Monday, December 31, 2007

Manhattan, Meh

I'd always loved New York. All the museums, bars, and restaurants in Manhattan. Its diverse population. Even the attitude. Every time I went I fell a little more in love and dreamed about relocating there someday.

But this extended trip changed my view.

It was cold but not cold enough. Rainy but didn't snow. Crowded and lit but not festive. "Sale sale" everywhere but I didn't want to buy. It felt harsh and rushed and you could see the weathered look in people's faces.

The travel to and from was also a drag, especially the inbound flight. I thought I'd boarded Day Care Central - so many screaming, crying babies on the plane that I had to throw my coat over my head to block out it all.

Things started looking up as soon as I landed in San Francisco, however. On the drive home, the Sun was shining, no traffic on the freeway, air was cool and crisp - we're called the Golden State for a reason!

For once, I'm deeply grateful I live in San Francisco and not New York. This feels like, and IS, home.

Sunday, December 30, 2007

Se7en Deadly Sins

Lust. Envy. Greed. Sloth. Wrath. Pride. And gluttony.

All names of martinis at the Fifty-Seven Fifty-Seven bar at the Four Seasons Hotel in midtown Manhattan (address: 57 E. 57th Street). True to their names, Lust is made of strawberries and champagne; Envy of green tea liquor; Greed with chocolate, and so on.

The bar scene isn't much to lust after, but still, the place feels classier than the W, and more modern than the Waldorf.

Does I, Lucifer come to mind, anyone? Ah, but I think in the book he was at the Ritz Carlton in London.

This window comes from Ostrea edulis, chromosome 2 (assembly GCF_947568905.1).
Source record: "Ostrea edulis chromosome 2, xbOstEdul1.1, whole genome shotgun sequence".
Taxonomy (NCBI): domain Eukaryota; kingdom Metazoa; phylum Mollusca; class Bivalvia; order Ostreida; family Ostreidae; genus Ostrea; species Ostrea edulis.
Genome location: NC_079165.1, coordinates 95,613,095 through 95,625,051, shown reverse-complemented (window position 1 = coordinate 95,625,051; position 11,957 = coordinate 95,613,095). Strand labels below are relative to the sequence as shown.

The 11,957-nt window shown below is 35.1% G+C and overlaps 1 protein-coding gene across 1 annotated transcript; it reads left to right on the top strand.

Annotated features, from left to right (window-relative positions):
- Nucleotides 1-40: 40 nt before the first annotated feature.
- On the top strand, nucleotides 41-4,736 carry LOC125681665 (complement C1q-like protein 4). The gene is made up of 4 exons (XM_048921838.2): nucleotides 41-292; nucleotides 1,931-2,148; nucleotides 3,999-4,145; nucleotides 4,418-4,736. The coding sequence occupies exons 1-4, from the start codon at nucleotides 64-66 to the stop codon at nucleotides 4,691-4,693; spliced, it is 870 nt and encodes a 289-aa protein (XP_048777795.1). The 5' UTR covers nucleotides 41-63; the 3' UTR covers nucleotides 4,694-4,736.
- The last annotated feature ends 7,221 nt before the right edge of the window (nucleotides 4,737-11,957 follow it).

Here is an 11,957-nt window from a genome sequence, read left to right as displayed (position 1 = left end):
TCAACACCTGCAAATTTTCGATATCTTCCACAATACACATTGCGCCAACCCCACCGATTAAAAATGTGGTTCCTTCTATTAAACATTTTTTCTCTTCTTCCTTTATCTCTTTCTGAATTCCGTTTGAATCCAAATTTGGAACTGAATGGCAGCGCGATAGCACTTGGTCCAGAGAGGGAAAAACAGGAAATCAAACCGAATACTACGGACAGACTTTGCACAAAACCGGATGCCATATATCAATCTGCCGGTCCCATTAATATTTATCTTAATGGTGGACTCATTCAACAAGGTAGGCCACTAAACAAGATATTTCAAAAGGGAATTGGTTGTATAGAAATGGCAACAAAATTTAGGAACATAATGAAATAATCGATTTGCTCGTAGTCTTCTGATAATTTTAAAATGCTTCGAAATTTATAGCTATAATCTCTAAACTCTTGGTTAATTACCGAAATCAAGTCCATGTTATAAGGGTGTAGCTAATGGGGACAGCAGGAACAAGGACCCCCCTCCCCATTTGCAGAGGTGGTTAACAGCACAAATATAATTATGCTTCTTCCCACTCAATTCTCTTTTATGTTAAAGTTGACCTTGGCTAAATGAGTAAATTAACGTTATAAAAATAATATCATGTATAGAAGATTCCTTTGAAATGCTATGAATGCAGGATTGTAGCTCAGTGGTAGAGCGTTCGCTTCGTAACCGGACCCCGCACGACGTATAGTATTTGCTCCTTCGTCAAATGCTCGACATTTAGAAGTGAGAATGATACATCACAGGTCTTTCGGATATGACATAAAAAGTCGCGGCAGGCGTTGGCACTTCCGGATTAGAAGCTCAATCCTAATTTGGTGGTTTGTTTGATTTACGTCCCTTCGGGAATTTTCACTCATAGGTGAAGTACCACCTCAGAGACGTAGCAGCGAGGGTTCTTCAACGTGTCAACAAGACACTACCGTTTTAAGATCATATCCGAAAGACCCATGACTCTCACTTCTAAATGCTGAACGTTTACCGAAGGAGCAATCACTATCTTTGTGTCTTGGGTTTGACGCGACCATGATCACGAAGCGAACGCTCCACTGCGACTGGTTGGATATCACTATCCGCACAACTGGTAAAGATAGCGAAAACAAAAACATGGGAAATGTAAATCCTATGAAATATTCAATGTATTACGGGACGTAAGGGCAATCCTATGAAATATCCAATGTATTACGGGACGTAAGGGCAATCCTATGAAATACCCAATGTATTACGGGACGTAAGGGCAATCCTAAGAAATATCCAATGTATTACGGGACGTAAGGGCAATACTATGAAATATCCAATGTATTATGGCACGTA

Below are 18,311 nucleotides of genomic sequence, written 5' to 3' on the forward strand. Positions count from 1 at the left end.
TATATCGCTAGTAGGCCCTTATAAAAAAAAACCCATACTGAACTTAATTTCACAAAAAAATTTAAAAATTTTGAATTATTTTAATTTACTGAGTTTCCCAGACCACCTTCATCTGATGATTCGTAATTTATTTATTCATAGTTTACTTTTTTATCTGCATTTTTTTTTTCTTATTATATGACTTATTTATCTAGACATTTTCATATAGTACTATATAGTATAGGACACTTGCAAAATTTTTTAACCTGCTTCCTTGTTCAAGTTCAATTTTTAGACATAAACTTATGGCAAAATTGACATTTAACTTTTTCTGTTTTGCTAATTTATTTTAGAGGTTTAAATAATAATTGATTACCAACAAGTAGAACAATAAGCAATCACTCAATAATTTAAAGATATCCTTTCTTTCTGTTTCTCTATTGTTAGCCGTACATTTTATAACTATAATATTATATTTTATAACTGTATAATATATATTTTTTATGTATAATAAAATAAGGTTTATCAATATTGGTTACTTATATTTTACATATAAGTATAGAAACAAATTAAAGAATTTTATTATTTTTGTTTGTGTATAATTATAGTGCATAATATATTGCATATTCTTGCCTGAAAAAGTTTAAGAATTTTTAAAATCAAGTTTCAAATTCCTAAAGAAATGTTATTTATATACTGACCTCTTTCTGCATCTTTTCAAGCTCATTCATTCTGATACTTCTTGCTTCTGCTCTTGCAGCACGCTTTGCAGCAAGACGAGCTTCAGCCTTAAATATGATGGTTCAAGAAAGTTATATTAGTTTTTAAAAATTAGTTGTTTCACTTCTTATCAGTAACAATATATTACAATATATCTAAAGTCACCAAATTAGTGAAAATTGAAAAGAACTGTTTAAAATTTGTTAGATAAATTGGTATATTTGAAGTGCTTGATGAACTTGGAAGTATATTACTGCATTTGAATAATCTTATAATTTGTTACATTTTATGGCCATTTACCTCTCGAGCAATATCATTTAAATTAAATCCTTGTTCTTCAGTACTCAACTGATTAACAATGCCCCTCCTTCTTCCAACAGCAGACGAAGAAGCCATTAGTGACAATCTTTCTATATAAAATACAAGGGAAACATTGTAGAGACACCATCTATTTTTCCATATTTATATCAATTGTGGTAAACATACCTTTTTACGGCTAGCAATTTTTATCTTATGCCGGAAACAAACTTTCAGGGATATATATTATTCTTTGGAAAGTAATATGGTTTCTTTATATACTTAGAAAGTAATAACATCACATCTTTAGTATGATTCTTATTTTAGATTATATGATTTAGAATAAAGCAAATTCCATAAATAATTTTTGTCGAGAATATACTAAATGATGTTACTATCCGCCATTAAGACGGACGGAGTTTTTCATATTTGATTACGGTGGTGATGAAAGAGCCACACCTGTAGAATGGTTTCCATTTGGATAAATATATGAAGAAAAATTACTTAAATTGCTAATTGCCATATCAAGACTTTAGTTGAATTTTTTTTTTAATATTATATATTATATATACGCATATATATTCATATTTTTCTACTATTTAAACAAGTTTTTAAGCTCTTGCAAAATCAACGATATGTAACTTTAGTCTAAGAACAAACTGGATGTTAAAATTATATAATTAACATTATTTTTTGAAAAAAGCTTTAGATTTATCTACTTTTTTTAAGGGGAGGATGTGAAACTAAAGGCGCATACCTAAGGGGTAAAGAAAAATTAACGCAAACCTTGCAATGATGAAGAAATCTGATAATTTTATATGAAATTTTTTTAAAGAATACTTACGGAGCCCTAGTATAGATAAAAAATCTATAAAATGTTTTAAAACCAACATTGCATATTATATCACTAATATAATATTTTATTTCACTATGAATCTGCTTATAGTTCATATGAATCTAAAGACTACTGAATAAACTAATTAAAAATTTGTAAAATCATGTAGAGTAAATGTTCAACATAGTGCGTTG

Sent from my iPhone


Didn't think these words would ever leave my lips - but I'm tired of New York. After ten days, the honeymoon is over, and I can't wait to head back to San Francisco.

Why? I'll elaborate tomorrow. Eyelids getting heavy....

Sent from my iPhone

Friday, December 28, 2007

Word, Play

NoLita and Greenwich Village both have some clever store names.

Rice to Riches sells nothing but different flavors of rice pudding with fancy toppings, and that, in fashion/figure-conscious Manhattan could be.... well, treading on thin ice. So what do they do? Their brilliant marketing minds have come up with catchy phrases and hung them around the store.

"Eat all you want. You're already fat anyway."

"The calories you consume here are yours to keep."

"We have an agreement with the bank. They don't make rice pudding, and we don't cash checks." ;)

Another phenonmennon worth mentioning is Pinkberry, who attracts long lines with its slightly tart plain yogurt and a ton of healthy topping selections. They have multiple locations in Manhattan - do yourself a favor, avoid the one on 32nd Street. It's unbelievably long. You'd think they're handing out free shares of Apple stock!

Pinkberry does face competition, in the form of Red Mango, who's opened up shop on Bleecker Street, and received rave reviews on Yelp. I had some from both places yesterday. Honestly, I couldn't tell the difference in taste. The girl at Red Mango was friendlier, though.

The entire Bleecker Street was a friendly place. If you took Fillmore and Haight from San Francisco and meshed them together, you'd get Bleecker Street in Manhattan. It has some reasonably price boutiques, and LOTS of Jazz bars and pizza joints, where you can get a slice for $3 (and I did). Their best Jazz bar in my opinion? Zinc Bar. Not in the mood for the blues from Terra Blues, and the atmosphere was definitely different - more tourist-sy, less intimate.

Thursday, December 27, 2007

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Frédéric Malle

Chatted at length with a sales person at the Frédéric Malle counter in Barnes New York. They claim to have enlisted the world's best noses to create perfumes with "no limitations". Translation? The perfumers had the liberty to pursue their "perfect" perfume, using whatever ingredients they desired.

"What do you mean? Isn't that how they normally work?"